Monster Hunter makes a triumphant return with Monster Hunter World, the most accessible game in the franchise yet.
Monster Hunter World marks the first time in franchise history that the RPG/action-adventure game has garnered a simultaneous worldwide launch, and has dropped the numbered naming system in the hopes of appearing more appealing to new players, without the concern that you need to have played the others before tackling World.
You are a Hunter, and as such it is your responsibility to take down the Monsters in the New World for the purposes of ‘research’. It’s worth mentioning that you need a constant online connection to play Monster Hunter World, and you’ll need a subscription to either Xbox Live Gold or PlayStation Plus if you want to play with your mates or request help from others online.
All that aside, the first thing you’ll get to do in MHW is create your character, and this game has one of the most comprehensive character creators out there. Really, you can spend hours (if you wanted to) choosing your hairstyle, eye colour, eyebrow colour, and everything else – and that’s without even starting on your Palico. Palicos are feline followers that keep your Hunter company in the wilds, and you’ll get the chance to customise and name your very own.
Anyway, once you’ve spent 14 hours deciding what colour ears your new badass pet cat should have, you get to jump headfirst into the New World, where you’re introduced to your new base of operations Astera, and all the helpful inhabitants who you’ll need on your various journeys.
Your first few Monster hunts start out slow and steady; you’ll get the chance to learn the ropes, pick your favourite weapon type, learn all its combos, and then decide you don’t like it and start again. Don’t worry if you’ve never played a Monster Hunter game before – everything you need to know is taught to you along the way. Make sure you use your map often. If you find you are worried about how skilled you are with your chosen weapon, you can head to the training area and hone your skills for as long as you want. It’s worth finding out (and remembering) some of the more hard-hitting combos on your weapons before simply trying to use them without practise in the heat of battle – chances are it won’t go well, and you’ll at least have the satisfaction of knowing you can actually perform the combo in the first place.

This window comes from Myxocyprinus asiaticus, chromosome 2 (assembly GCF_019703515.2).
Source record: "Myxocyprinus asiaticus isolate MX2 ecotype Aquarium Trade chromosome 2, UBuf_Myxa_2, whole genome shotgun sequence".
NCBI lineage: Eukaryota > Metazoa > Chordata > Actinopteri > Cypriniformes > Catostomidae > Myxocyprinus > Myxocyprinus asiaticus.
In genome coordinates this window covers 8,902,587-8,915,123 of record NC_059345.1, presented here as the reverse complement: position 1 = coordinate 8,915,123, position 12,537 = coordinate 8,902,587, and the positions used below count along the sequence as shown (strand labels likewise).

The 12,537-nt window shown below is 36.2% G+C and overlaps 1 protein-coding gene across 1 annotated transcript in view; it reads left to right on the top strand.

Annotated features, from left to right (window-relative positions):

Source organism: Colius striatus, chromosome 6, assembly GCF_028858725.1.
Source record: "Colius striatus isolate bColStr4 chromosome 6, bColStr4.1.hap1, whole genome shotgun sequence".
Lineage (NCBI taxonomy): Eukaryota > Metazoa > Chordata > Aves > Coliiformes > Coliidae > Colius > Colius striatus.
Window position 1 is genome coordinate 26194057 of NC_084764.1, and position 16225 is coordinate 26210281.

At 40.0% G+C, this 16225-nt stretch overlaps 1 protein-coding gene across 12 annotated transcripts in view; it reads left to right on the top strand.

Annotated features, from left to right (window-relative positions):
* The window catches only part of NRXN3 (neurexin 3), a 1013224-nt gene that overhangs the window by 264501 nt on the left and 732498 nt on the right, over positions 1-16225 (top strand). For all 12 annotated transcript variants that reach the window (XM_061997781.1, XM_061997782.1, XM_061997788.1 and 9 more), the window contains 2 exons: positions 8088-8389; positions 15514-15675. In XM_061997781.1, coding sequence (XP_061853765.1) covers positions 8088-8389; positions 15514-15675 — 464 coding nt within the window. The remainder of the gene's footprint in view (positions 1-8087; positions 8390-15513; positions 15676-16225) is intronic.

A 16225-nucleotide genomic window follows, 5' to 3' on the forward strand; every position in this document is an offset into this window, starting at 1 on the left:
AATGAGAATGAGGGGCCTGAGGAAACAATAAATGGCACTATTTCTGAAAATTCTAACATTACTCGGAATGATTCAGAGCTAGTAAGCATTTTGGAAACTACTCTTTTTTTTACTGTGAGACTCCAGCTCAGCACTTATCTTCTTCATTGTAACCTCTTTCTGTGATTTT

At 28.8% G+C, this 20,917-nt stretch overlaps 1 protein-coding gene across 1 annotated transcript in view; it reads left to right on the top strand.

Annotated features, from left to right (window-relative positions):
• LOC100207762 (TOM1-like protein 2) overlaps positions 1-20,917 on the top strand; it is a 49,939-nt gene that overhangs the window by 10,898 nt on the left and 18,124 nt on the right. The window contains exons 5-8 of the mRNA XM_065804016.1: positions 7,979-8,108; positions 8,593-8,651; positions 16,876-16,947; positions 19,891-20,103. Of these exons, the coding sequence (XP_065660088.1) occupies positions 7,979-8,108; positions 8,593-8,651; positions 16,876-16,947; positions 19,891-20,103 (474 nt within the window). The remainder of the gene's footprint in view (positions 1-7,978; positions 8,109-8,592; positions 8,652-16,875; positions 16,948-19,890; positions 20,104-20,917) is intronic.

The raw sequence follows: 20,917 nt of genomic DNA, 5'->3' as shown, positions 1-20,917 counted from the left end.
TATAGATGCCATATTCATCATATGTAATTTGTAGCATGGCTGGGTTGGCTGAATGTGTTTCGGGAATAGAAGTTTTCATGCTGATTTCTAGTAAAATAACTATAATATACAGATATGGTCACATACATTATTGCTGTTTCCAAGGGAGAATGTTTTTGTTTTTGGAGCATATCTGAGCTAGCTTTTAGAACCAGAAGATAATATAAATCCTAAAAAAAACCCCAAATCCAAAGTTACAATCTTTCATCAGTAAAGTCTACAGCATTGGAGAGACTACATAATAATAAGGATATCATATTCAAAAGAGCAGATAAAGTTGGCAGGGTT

One of the best parts about MHW is the UI. You get quest updates near the top right of the screen, and a minimap in the bottom left corner. Nothing feels too cluttered or like it’s taking up too much room, and notifications don’t distract you too much when you feel like you should be focusing on the Anjanath about to rip your left arm clean off.